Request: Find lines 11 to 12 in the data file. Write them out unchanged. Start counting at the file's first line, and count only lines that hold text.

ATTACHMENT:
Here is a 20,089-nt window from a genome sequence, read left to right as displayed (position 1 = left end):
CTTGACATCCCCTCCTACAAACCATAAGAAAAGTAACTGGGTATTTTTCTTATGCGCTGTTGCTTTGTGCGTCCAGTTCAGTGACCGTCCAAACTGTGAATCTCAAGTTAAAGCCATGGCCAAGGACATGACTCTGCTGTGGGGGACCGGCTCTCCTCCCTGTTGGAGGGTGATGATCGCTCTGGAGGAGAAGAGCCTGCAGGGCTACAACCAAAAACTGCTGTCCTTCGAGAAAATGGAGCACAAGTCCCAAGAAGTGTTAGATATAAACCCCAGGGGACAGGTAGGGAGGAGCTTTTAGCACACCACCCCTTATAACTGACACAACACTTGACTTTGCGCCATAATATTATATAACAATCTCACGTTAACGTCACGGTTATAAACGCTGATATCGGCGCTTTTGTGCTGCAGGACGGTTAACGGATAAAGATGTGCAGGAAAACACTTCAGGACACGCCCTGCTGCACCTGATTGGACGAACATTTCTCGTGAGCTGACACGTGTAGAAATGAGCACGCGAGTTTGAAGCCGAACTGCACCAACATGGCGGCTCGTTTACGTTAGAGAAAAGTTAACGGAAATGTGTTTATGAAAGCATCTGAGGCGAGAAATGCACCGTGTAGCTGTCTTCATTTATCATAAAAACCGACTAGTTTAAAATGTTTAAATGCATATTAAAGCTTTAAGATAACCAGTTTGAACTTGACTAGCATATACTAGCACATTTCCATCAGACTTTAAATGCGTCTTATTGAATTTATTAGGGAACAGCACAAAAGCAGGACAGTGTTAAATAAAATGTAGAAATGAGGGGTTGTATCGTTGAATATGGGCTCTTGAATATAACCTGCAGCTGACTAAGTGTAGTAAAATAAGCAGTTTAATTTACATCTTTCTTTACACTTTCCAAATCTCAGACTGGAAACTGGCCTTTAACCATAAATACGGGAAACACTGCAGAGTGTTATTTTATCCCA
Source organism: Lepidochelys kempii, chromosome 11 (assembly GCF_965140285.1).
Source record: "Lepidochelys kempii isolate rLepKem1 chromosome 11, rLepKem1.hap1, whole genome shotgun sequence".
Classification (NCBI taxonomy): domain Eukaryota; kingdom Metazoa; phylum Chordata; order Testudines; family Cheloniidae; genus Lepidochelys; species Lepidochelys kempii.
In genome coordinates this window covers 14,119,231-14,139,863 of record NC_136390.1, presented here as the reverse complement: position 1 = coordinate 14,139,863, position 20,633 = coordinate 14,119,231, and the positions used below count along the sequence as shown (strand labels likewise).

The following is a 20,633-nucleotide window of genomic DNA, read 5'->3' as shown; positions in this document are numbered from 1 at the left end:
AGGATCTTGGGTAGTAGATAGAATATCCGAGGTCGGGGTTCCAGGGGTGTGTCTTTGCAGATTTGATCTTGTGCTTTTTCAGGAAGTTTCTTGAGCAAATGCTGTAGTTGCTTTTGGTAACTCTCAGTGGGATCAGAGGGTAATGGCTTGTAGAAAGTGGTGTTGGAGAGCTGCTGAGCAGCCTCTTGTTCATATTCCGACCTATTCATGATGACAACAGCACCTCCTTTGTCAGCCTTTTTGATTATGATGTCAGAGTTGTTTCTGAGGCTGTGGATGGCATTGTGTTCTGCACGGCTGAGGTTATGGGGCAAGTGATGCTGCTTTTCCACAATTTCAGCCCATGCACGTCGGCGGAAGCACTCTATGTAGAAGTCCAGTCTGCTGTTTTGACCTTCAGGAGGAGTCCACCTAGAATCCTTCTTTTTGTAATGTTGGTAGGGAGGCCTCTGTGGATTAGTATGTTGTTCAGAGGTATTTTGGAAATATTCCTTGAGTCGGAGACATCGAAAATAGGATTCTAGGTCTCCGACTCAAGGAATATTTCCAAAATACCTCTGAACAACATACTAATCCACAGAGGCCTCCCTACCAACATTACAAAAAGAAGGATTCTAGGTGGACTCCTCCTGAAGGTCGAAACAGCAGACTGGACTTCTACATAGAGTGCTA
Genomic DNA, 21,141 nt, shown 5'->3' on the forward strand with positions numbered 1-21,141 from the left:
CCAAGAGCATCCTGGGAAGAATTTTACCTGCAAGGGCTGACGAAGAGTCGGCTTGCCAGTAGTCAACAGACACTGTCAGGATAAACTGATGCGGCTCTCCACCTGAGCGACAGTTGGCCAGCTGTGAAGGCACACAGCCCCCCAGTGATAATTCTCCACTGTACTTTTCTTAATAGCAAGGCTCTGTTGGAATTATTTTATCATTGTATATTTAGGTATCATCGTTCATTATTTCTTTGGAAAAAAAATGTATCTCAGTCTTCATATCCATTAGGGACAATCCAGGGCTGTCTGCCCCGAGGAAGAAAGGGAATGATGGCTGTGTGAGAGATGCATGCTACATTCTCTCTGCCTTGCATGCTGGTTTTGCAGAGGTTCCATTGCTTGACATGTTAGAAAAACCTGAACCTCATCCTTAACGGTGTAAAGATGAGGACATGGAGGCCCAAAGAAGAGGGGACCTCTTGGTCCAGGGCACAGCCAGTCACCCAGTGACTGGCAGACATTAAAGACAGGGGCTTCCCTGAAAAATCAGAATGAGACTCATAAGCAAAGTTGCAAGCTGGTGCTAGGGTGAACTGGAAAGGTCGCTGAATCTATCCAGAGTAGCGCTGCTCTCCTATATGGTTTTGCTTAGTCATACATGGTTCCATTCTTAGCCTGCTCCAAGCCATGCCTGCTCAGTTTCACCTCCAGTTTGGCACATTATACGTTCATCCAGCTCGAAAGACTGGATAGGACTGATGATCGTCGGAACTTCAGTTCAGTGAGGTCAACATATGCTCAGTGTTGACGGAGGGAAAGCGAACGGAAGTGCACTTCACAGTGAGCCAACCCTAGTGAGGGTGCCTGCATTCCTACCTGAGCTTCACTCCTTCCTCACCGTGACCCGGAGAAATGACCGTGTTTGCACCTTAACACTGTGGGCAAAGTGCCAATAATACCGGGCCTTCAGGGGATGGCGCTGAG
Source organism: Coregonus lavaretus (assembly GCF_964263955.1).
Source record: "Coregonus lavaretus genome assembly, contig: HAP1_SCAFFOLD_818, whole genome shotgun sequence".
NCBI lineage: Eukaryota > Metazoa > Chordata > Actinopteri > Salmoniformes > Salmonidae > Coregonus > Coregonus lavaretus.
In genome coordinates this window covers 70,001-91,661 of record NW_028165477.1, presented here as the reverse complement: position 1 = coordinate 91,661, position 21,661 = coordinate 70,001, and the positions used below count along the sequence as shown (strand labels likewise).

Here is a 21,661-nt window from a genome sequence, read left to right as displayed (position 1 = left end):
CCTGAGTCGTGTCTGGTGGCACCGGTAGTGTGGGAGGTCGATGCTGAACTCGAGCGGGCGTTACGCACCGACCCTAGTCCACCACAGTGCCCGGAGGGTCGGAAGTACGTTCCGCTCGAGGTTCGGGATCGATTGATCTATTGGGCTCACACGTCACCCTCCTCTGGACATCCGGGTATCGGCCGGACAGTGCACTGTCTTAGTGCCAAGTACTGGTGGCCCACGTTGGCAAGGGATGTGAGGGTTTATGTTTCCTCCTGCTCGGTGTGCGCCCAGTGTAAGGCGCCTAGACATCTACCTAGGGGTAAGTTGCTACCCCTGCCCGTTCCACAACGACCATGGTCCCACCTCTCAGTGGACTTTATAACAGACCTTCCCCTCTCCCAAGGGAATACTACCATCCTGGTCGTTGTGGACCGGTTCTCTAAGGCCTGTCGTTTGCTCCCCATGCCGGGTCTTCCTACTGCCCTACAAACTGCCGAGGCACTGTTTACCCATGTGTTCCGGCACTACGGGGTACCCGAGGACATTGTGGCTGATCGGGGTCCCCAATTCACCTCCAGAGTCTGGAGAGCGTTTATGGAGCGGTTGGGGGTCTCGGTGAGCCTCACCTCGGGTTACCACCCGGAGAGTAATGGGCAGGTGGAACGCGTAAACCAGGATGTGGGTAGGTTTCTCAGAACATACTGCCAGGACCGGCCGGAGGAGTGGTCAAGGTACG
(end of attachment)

Source organism: Coregonus lavaretus (assembly GCF_964263955.1).
Source record: "Coregonus lavaretus genome assembly, contig: HAP1_SCAFFOLD_818, whole genome shotgun sequence".